New Zealanders rally to block ‘anti-smacking’ bill

By Ray Lilley WELLINGTON, New Zealand, AP

Children joined their parents in marching on New Zealand’s Parliament on Wednesday demanding lawmakers throw out a bill critics say is trying to outlaw smacking.

About 500 people, including parents pushing babies in buggies and older children, carried banners reading: “Don’t mess with the family” and “Kids don’t belong to the state” as they rallied in the largest of several protests against the bill in recent days. One girl waved a sign that said “You are not my mum and dad.”

Parents, some church and political groups are trying to derail a plan to repeal a section of New Zealand’s Crimes Act that allows parents to use “reasonable force” to discipline their children.

Supporters of the amendment say the current law has been used to secure acquittals for parents accused of beating their children with everything from lumps of lumber to electrical cables and riding crops. Opponents say no one supports child abuse, but that the changes intrude too far into people’s homes.

As the protest group sang the national anthem in front of Parliament, about 50 counter protesters chanted “2,4,6,8 _ teach your children not to hate.”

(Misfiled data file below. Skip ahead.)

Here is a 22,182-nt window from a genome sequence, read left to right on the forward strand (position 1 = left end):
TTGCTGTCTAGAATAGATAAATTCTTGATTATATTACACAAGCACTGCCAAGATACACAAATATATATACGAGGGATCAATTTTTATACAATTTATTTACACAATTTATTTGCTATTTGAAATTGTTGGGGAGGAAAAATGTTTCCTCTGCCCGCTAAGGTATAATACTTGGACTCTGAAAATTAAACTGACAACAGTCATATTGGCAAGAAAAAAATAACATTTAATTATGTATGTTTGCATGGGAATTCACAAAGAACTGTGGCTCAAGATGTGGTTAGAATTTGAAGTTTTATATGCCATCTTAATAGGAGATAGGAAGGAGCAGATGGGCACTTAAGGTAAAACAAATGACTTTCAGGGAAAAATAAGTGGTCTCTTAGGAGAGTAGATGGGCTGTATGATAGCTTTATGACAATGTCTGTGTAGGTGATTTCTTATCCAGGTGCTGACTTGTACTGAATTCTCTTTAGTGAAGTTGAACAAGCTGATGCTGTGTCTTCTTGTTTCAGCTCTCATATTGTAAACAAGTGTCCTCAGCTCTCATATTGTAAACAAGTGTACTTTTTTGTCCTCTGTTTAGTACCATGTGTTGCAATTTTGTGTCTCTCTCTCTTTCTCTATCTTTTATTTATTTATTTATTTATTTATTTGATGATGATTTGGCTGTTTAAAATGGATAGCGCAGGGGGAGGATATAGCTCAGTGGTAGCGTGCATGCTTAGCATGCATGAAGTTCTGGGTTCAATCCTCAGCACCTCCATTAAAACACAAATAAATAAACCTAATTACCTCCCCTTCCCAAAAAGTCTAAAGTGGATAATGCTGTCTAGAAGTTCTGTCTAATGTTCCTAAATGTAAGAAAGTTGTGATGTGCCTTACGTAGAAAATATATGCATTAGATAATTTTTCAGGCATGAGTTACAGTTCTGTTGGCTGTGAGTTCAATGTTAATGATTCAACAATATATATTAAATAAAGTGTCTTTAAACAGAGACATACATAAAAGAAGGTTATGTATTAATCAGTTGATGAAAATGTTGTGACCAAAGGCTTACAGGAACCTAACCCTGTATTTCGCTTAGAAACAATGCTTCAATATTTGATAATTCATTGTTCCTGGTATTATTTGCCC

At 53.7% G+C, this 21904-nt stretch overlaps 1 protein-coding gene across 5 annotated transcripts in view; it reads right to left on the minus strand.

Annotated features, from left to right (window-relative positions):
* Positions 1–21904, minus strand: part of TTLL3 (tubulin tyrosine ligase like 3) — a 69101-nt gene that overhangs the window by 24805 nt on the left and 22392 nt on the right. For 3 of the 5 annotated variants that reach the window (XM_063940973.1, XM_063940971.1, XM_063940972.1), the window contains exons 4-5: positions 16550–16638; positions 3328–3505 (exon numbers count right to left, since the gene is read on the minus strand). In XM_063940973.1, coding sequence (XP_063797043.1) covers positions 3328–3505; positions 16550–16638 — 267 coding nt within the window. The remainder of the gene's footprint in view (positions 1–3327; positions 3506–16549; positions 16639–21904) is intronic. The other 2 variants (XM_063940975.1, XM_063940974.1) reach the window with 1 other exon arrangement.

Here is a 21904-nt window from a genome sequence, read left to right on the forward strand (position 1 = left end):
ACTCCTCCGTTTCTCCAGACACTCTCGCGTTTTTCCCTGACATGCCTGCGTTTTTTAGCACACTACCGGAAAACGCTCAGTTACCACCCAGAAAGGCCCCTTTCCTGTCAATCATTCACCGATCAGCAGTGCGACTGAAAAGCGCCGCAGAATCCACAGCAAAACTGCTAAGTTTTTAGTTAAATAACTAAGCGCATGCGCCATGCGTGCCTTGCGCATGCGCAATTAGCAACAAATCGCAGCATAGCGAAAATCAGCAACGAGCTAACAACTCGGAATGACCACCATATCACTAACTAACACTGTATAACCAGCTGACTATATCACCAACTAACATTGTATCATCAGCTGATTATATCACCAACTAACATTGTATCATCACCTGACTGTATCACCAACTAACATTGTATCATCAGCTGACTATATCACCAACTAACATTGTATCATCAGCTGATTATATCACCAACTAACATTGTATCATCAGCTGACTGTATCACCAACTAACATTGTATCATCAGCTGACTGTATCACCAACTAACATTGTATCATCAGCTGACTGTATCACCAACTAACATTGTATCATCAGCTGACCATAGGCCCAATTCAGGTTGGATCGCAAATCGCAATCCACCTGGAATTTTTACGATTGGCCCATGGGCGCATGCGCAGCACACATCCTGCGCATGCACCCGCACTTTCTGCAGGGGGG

Police stood ready to separate the two sides, but there was no trouble.

Protest organizer Lindsay Perigo told the crowd the changes were backed by a small minority only.

“The nanny state has well and truly overstepped the mark,” he said, as the crowd waved banners reading: “A smack is not a beating,” “Let parents be parents” and “Down with Nanny state.”

“Just because you oppose the bill doesn’t mean you support smacking,” Perigo told The Associated Press. “But you support the parents’ right to make the decision.”

Lawmakers debated another stage of the so-called anti-smacking bill’s passage toward law on Wednesday, and voted to allow debate to continue next month.

According to its promoter, Green Party lawmaker Sue Bradford, the change does not outlaw smacking.

“My bill does not create an offense when parents smack a child,” she said. “That has been a technical assault for over 100 years.”

Instead, the bill aims to prevent alleged abusers from using the “reasonable force” argument as a defense, she said.

“It is one small step toward trying to reduce the level of violence against kids in this country,” she told lawmakers.

But National Party lawmaker Chester Borrows, an opponent of the bill, said “nobody on either side of this debate believes it will save one life.”